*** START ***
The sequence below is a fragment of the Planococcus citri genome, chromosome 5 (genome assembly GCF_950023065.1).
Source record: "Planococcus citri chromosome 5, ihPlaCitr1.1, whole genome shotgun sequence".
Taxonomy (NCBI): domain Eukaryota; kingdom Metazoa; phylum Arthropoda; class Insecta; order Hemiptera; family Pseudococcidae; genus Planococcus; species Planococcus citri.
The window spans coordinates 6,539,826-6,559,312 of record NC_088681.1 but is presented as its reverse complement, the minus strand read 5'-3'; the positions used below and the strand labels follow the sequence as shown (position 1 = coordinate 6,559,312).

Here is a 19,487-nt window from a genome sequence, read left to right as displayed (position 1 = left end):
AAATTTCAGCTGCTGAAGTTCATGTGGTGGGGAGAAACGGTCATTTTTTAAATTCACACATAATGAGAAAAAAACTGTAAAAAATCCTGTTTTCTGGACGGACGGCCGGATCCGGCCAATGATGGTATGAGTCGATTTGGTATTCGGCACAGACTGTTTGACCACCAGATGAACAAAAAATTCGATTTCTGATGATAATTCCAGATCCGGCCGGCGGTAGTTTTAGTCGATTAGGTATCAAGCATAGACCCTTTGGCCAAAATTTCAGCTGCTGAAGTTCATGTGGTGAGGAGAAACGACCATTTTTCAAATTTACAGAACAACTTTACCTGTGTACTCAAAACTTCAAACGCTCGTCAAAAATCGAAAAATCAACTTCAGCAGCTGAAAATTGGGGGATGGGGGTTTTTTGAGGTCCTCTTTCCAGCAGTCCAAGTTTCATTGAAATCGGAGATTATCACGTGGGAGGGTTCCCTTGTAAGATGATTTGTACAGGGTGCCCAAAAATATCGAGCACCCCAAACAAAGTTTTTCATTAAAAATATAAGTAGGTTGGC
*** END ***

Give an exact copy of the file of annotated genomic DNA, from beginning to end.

The sequence below is a fragment of the Planococcus citri genome, chromosome 5 (genome assembly GCF_950023065.1).
Source record: "Planococcus citri chromosome 5, ihPlaCitr1.1, whole genome shotgun sequence".
Taxonomy (NCBI): domain Eukaryota; kingdom Metazoa; phylum Arthropoda; class Insecta; order Hemiptera; family Pseudococcidae; genus Planococcus; species Planococcus citri.
The window spans coordinates 6,539,826-6,559,312 of record NC_088681.1 but is presented as its reverse complement, the minus strand read 5'-3'; the positions used below and the strand labels follow the sequence as shown (position 1 = coordinate 6,559,312).

Here is a 19,487-nt window from a genome sequence, read left to right as displayed (position 1 = left end):
AAATTTCAGCTGCTGAAGTTCATGTGGTGGGGAGAAACGGTCATTTTTTAAATTCACACATAATGAGAAAAAAACTGTAAAAAATCCTGTTTTCTGGACGGACGGCCGGATCCGGCCAATGATGGTATGAGTCGATTTGGTATTCGGCACAGACTGTTTGACCACCAGATGAACAAAAAATTCGATTTCTGATGATAATTCCAGATCCGGCCGGCGGTAGTTTTAGTCGATTAGGTATCAAGCATAGACCCTTTGGCCAAAATTTCAGCTGCTGAAGTTCATGTGGTGAGGAGAAACGACCATTTTTCAAATTTACAGAACAACTTTACCTGTGTACTCAAAACTTCAAACGCTCGTCAAAAATCGAAAAATCAACTTCAGCAGCTGAAAATTGGGGGATGGGGGTTTTTTGAGGTCCTCTTTCCAGCAGTCCAAGTTTCATTGAAATCGGAGATTATCACGTGGGAGGGTTCCCTTGTAAGATGATTTGTACAGGGTGCCCAAAAATATCGAGCACCCCAAACAAAGTTTTTCATTAAAAATATAAGTAGGTTGGC